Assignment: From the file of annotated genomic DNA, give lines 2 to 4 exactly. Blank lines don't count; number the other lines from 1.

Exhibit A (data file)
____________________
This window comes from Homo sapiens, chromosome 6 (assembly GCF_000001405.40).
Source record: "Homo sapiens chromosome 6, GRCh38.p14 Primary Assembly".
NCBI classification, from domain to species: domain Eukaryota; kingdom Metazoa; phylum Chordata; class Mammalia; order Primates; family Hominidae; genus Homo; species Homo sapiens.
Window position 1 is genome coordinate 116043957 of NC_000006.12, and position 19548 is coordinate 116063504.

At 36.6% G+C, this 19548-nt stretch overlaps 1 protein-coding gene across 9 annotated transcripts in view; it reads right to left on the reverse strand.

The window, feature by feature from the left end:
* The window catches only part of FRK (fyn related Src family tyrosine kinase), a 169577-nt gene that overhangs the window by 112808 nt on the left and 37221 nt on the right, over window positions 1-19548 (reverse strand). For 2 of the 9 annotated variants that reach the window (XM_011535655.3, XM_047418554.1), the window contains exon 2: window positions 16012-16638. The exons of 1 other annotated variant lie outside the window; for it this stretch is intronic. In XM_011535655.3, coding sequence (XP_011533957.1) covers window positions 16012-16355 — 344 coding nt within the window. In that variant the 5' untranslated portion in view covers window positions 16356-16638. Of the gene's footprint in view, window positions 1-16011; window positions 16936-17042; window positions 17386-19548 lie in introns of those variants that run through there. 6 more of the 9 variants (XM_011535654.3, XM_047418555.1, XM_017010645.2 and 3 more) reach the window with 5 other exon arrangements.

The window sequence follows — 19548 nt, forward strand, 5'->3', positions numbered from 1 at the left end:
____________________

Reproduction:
Source record: "Homo sapiens chromosome 6, GRCh38.p14 Primary Assembly".
NCBI classification, from domain to species: domain Eukaryota; kingdom Metazoa; phylum Chordata; class Mammalia; order Primates; family Hominidae; genus Homo; species Homo sapiens.
Window position 1 is genome coordinate 116043957 of NC_000006.12, and position 19548 is coordinate 116063504.